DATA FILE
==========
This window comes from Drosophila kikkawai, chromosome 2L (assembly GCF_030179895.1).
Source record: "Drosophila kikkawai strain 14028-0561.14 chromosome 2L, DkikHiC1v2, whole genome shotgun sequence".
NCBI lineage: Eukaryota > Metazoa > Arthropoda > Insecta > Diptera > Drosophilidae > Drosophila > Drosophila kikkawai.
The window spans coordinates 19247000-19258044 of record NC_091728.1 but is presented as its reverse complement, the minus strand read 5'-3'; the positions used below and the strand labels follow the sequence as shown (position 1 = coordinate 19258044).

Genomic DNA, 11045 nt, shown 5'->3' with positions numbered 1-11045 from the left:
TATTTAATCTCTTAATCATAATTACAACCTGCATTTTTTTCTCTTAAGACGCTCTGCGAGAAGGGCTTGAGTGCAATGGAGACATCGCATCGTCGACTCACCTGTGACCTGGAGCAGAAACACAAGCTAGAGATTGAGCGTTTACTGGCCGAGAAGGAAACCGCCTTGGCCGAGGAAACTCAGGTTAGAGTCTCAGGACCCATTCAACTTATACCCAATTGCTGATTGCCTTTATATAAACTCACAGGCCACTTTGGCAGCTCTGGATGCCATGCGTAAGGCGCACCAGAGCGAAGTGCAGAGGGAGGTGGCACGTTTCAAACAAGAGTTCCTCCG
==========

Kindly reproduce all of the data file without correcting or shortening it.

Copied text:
This window comes from Drosophila kikkawai, chromosome 2L (assembly GCF_030179895.1).
Source record: "Drosophila kikkawai strain 14028-0561.14 chromosome 2L, DkikHiC1v2, whole genome shotgun sequence".
NCBI lineage: Eukaryota > Metazoa > Arthropoda > Insecta > Diptera > Drosophilidae > Drosophila > Drosophila kikkawai.
The window spans coordinates 19247000-19258044 of record NC_091728.1 but is presented as its reverse complement, the minus strand read 5'-3'; the positions used below and the strand labels follow the sequence as shown (position 1 = coordinate 19258044).

Genomic DNA, 11045 nt, shown 5'->3' with positions numbered 1-11045 from the left:
TATTTAATCTCTTAATCATAATTACAACCTGCATTTTTTTCTCTTAAGACGCTCTGCGAGAAGGGCTTGAGTGCAATGGAGACATCGCATCGTCGACTCACCTGTGACCTGGAGCAGAAACACAAGCTAGAGATTGAGCGTTTACTGGCCGAGAAGGAAACCGCCTTGGCCGAGGAAACTCAGGTTAGAGTCTCAGGACCCATTCAACTTATACCCAATTGCTGATTGCCTTTATATAAACTCACAGGCCACTTTGGCAGCTCTGGATGCCATGCGTAAGGCGCACCAGAGCGAAGTGCAGAGGGAGGTGGCACGTTTCAAACAAGAGTTCCTCCG